What is VR, AR, and MR?
Virtual reality (VR) is an interactive, computer-generated depiction of a real or artificial world. Mixed reality (MR) is an interactive depiction or view of combined real-world and computer-generated elements. Augmented reality (AR) provides a real-world view with additional, computer-generated enhancements overlaid on the scenery around you.
However, ask a dozen people and you'll get a dozen different descriptions of VR, AR, and MR. One thing's for sure, though: From education to entertainment, it's increasingly a VR (and AR/MR) world.
Virtual reality, augmented reality, and mixed reality: Differences & applications
The acronyms VR, AR, and MR are often used interchangeably. For many, "VR" is a catch-all phrase that applies to anything that's life-like and computer generated, but the terms are clearly distinct.
VR vs. AR vs. MR
Here's a simple way to understand the differences between VR, AR, and MR:
- Virtual reality (VR) example: A computer-generated living room in which your simulated self can move around and interact with the virtual furniture and houseplants, or the simulated selves of others like you.
- Augmented reality (AR) example: A real-time view of your own living room that you can virtually enhance with different paint or carpet colors, or call up virtual "floating" screens to read email or watch a game.
- Mixed reality (MR) example: Another real-time view in which virtual selves or objects are also displayed -- but where the real and artificial elements can interact (ex. placing a virtual pencil on a real table).
Again, these descriptions are simplified. Virtual reality (VR) is easy to distinguish from the other technologies, because it's a 100% digital experience, whereas the others combine real and digital aspects. Meanwhile, the distinction between augmented reality (AR) and mixed reality (MR) may be lessening, as in many ways, MR is just an enhanced, more interactive kind of AR.
How are VR, MR, and AR used?
Virtual reality, mixed reality, and augmented reality are changing the way we live and work. Surgeons can now train for life-saving operations on virtual operating tables. Home chefs can use augmented eyeglasses to see step-by-step recipes while working at the stove. There are even plans for vast, mixed reality warehouses where goggled staffers fill shipping boxes based on packing lists that "float" before their eyes.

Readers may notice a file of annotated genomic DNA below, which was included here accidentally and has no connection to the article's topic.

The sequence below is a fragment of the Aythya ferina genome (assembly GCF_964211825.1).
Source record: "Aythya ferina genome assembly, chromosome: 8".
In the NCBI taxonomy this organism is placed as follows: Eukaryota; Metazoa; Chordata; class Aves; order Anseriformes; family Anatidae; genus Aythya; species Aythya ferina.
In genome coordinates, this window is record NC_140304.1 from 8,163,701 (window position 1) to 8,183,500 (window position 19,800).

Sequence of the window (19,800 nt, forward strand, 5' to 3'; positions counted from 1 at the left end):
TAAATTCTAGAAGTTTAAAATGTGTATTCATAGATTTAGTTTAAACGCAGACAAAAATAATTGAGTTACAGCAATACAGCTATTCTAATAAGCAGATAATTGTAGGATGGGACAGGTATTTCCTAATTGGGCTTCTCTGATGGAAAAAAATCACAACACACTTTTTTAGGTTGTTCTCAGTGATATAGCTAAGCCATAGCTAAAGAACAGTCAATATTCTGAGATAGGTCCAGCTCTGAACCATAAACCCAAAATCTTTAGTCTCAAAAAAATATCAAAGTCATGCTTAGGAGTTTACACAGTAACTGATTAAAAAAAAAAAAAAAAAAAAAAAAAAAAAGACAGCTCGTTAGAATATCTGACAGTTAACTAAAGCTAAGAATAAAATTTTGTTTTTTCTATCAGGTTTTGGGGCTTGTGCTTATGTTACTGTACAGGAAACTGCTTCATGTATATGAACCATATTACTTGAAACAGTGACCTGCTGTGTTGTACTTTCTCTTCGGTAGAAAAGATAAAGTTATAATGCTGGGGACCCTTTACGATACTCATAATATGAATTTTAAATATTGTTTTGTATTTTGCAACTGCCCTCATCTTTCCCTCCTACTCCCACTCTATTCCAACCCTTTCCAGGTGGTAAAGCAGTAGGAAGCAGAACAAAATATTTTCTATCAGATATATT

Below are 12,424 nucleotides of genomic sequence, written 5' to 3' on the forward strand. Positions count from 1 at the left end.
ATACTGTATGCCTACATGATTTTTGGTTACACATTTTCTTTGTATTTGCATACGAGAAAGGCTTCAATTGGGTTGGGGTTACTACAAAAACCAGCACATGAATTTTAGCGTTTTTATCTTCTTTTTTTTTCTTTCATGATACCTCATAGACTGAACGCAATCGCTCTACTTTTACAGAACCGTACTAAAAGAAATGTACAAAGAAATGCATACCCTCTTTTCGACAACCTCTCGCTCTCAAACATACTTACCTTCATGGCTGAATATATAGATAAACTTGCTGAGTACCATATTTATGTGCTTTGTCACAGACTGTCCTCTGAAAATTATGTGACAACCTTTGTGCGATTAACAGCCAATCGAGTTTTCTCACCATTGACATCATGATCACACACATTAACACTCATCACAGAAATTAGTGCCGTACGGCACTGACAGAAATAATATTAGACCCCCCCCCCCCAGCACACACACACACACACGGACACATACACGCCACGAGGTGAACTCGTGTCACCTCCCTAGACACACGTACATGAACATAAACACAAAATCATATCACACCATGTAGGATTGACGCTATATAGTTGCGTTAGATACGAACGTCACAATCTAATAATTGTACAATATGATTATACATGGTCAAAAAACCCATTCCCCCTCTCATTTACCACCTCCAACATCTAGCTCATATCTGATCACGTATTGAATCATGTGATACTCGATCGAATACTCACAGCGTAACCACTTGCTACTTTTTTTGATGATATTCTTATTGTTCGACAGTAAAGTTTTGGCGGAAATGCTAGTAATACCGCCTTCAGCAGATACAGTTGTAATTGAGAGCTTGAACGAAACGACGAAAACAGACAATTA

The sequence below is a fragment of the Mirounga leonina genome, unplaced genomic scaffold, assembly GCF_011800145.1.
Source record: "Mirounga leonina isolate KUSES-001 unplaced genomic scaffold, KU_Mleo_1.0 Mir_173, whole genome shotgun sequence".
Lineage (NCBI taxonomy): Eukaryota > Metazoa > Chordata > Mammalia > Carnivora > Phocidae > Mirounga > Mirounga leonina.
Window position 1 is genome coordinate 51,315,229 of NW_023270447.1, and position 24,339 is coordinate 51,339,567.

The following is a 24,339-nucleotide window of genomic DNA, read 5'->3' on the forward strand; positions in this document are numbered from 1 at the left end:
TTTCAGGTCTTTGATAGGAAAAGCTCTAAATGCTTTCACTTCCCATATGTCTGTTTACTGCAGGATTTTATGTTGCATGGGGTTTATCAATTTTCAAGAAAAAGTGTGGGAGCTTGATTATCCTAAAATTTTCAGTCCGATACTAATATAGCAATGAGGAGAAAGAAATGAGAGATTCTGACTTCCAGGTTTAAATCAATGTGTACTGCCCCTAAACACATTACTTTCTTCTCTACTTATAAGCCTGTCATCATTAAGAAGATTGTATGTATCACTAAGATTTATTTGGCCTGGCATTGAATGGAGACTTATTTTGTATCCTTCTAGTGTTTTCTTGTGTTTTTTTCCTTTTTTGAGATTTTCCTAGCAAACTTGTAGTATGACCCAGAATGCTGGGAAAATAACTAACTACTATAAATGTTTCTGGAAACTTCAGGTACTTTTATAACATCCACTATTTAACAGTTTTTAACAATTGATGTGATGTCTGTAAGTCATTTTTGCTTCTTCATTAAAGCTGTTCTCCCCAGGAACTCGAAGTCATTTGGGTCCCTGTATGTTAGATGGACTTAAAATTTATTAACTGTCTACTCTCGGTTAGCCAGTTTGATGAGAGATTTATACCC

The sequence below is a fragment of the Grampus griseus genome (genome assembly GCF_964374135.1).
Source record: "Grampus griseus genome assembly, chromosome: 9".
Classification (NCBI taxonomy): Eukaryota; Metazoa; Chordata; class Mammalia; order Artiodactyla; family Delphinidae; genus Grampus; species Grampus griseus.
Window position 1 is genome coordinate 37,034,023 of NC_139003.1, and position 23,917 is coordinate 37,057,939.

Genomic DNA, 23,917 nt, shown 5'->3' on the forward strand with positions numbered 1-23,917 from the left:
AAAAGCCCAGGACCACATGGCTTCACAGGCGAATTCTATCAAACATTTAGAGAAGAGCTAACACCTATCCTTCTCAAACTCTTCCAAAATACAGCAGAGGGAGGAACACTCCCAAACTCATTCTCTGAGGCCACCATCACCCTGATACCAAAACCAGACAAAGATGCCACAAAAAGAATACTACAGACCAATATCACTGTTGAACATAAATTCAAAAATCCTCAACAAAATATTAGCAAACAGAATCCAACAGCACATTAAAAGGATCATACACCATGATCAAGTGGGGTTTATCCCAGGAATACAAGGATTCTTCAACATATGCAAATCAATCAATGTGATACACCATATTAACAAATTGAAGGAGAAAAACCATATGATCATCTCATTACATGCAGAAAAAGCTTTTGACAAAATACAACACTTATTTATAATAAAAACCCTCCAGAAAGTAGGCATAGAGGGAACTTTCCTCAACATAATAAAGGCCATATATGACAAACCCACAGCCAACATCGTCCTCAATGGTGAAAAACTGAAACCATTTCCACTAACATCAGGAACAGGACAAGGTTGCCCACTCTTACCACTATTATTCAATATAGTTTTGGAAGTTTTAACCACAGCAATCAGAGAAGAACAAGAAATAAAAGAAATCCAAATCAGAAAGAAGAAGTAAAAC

VR, AR, and MR are changing the way we play, too, as each technology is being widely applied in the computer gaming industry. Some of these games need just a smartphone while others demand a VR gaming laptop or VR-ready tower PC. Viewing goggles (see the Lenovo Mirage Solo) are sufficient to enjoy some games, but for more immersive experiences, there are advanced VR headsets such as Oculus Rift, HTC Vive, Microsoft Hololens, and our own Lenovo Explorer Lightweight Headset.
Virtual reality gaming
VR games place users in completely digital, computer generated environments. Game action is viewed with advanced VR headsets or goggles and controlled through the movement of the headsets or other devices such as VR gloves, control pads, and so on.
Augmented reality gaming
AR games place digital game elements into (or lay them over) the users' actual environment but keep the digital/artificial aspects of the game separate. Some AR games use head-mounted devices, but others need only simple views such as through a smartphone camera.
Mixed reality gaming
MR games combine real and digital elements in a way that allows the user to interact with both at the same time. Unlike VR games, MR games are considered to be "anchored" to actual physical space, so your coffee table can be an integral part of the contest. Windows Mixed Reality is a popular mixed reality platform, although analysts say it is still mostly VR focused at this time.
Ready to explore the world of VR, AR, and MR gaming? Learn more by reading these related FAQs: